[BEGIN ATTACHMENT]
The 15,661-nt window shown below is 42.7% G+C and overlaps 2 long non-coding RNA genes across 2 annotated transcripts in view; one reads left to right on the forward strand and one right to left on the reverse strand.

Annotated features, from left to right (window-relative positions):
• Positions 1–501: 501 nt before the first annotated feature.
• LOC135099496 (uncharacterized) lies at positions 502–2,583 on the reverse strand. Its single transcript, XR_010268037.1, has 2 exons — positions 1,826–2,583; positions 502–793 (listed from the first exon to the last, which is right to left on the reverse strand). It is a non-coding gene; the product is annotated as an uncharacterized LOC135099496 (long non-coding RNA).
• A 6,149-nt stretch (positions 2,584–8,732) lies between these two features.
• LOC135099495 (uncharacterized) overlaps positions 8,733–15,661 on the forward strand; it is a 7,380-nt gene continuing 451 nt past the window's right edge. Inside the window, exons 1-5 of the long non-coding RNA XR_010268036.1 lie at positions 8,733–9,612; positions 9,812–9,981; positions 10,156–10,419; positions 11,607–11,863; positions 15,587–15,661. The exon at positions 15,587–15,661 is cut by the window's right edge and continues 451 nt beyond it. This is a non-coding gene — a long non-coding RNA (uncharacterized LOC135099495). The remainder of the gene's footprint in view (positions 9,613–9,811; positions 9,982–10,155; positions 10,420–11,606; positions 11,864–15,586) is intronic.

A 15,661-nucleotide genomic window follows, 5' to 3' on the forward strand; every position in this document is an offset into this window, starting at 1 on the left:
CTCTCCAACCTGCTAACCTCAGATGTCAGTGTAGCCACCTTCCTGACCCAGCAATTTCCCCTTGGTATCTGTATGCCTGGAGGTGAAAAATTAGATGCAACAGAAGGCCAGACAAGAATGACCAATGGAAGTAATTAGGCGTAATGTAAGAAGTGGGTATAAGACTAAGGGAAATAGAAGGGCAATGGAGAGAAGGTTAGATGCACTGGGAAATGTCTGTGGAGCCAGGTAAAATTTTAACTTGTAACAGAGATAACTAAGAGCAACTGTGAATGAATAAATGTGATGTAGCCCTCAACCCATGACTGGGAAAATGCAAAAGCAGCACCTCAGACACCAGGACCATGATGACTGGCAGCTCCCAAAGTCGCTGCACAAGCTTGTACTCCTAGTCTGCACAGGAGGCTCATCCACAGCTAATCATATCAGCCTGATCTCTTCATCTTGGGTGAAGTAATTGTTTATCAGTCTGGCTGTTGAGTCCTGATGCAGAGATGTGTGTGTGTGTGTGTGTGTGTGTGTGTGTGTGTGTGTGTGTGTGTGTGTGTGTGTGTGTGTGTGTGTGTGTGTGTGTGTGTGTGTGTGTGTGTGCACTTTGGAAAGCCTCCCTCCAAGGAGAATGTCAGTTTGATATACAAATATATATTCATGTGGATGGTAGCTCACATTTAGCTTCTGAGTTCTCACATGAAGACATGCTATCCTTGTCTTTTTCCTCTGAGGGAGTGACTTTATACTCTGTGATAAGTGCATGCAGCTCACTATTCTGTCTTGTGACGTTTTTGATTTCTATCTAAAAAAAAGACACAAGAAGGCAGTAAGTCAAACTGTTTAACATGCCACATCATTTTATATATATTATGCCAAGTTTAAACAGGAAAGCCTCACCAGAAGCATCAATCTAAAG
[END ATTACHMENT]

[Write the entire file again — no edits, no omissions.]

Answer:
The 15,661-nt window shown below is 42.7% G+C and overlaps 2 long non-coding RNA genes across 2 annotated transcripts in view; one reads left to right on the forward strand and one right to left on the reverse strand.

Annotated features, from left to right (window-relative positions):
• Positions 1–501: 501 nt before the first annotated feature.
• LOC135099496 (uncharacterized) lies at positions 502–2,583 on the reverse strand. Its single transcript, XR_010268037.1, has 2 exons — positions 1,826–2,583; positions 502–793 (listed from the first exon to the last, which is right to left on the reverse strand). It is a non-coding gene; the product is annotated as an uncharacterized LOC135099496 (long non-coding RNA).
• A 6,149-nt stretch (positions 2,584–8,732) lies between these two features.
• LOC135099495 (uncharacterized) overlaps positions 8,733–15,661 on the forward strand; it is a 7,380-nt gene continuing 451 nt past the window's right edge. Inside the window, exons 1-5 of the long non-coding RNA XR_010268036.1 lie at positions 8,733–9,612; positions 9,812–9,981; positions 10,156–10,419; positions 11,607–11,863; positions 15,587–15,661. The exon at positions 15,587–15,661 is cut by the window's right edge and continues 451 nt beyond it. This is a non-coding gene — a long non-coding RNA (uncharacterized LOC135099495). The remainder of the gene's footprint in view (positions 9,613–9,811; positions 9,982–10,155; positions 10,420–11,606; positions 11,864–15,586) is intronic.

A 15,661-nucleotide genomic window follows, 5' to 3' on the forward strand; every position in this document is an offset into this window, starting at 1 on the left:
CTCTCCAACCTGCTAACCTCAGATGTCAGTGTAGCCACCTTCCTGACCCAGCAATTTCCCCTTGGTATCTGTATGCCTGGAGGTGAAAAATTAGATGCAACAGAAGGCCAGACAAGAATGACCAATGGAAGTAATTAGGCGTAATGTAAGAAGTGGGTATAAGACTAAGGGAAATAGAAGGGCAATGGAGAGAAGGTTAGATGCACTGGGAAATGTCTGTGGAGCCAGGTAAAATTTTAACTTGTAACAGAGATAACTAAGAGCAACTGTGAATGAATAAATGTGATGTAGCCCTCAACCCATGACTGGGAAAATGCAAAAGCAGCACCTCAGACACCAGGACCATGATGACTGGCAGCTCCCAAAGTCGCTGCACAAGCTTGTACTCCTAGTCTGCACAGGAGGCTCATCCACAGCTAATCATATCAGCCTGATCTCTTCATCTTGGGTGAAGTAATTGTTTATCAGTCTGGCTGTTGAGTCCTGATGCAGAGATGTGTGTGTGTGTGTGTGTGTGTGTGTGTGTGTGTGTGTGTGTGTGTGTGTGTGTGTGTGTGTGTGTGTGTGTGTGTGTGTGTGTGTGTGTGTGTGCACTTTGGAAAGCCTCCCTCCAAGGAGAATGTCAGTTTGATATACAAATATATATTCATGTGGATGGTAGCTCACATTTAGCTTCTGAGTTCTCACATGAAGACATGCTATCCTTGTCTTTTTCCTCTGAGGGAGTGACTTTATACTCTGTGATAAGTGCATGCAGCTCACTATTCTGTCTTGTGACGTTTTTGATTTCTATCTAAAAAAAAGACACAAGAAGGCAGTAAGTCAAACTGTTTAACATGCCACATCATTTTATATATATTATGCCAAGTTTAAACAGGAAAGCCTCACCAGAAGCATCAATCTAAAG